Here are a few things to consider as you prepare your offer when buying in a seller’s market:
Choose an Experienced REALTOR: In sports and in business, it’s important to have the best players on your team when facing fierce competition. In a seller’s market, that means choosing a real estate agent who not only has proven expertise in the neighborhoods you’re interested in but is also highly responsive and efficient. Make sure to use an Exclusive Buyer’s Agent that owes you a fiduciary and works in your best interest.
Demonstrate Credit Worthiness: You should get Pre-Approved for a home mortgage with a local lender before touring homes if you need to get financing. By obtaining a pre-approval for a mortgage before you start home shopping, you’ll know how much buying power you have. Your offer may have far more credibility than competing ones where buyers didn’t take this step.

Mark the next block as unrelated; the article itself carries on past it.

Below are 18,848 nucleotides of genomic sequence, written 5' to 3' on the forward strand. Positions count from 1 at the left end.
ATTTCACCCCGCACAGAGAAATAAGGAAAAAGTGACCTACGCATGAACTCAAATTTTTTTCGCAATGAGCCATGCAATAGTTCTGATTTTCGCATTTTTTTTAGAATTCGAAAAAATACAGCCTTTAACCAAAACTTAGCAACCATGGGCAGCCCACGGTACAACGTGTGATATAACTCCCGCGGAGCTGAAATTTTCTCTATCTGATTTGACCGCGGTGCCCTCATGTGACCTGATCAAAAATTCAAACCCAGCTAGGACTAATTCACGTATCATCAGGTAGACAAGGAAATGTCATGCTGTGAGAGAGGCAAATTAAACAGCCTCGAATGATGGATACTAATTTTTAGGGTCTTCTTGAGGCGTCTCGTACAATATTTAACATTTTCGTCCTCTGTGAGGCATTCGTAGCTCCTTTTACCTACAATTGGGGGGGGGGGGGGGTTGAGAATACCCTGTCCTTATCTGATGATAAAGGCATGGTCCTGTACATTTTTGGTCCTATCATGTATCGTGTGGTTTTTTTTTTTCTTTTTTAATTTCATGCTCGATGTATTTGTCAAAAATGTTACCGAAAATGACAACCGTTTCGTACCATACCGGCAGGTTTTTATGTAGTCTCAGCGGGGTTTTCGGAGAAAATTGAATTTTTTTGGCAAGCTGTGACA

Lower Your Expectations: When the inventory of homes is limited, you probably can’t afford to wait for the perfect house to hit the market. Prepare yourself to adjust your expectations. It makes the most sense to make exceptions to your criteria for things that can be changed. For example, you can renovate or add a bathroom someday, but you can’t change the home’s location or lot size.
Make your Best Offer first, be Ready to Bid: Make your best offer but be prepared for it not to be your final offer. High home prices can lead to home appraisals that don’t climb as fast, leaving lenders to not fund the loan. Home buyers should have money set aside the pay the difference between a contracted purchase price and the appraisal.
By Prepared to Make Concessions: Your relative lack of power in a seller’s market doesn’t just affect the question of price. It carries over to every other aspect of the deal, too. Shorten the inspection period, be flexible on closing dates; you should be prepared to accommodate the seller’s needs even if it is an inconvenience to you.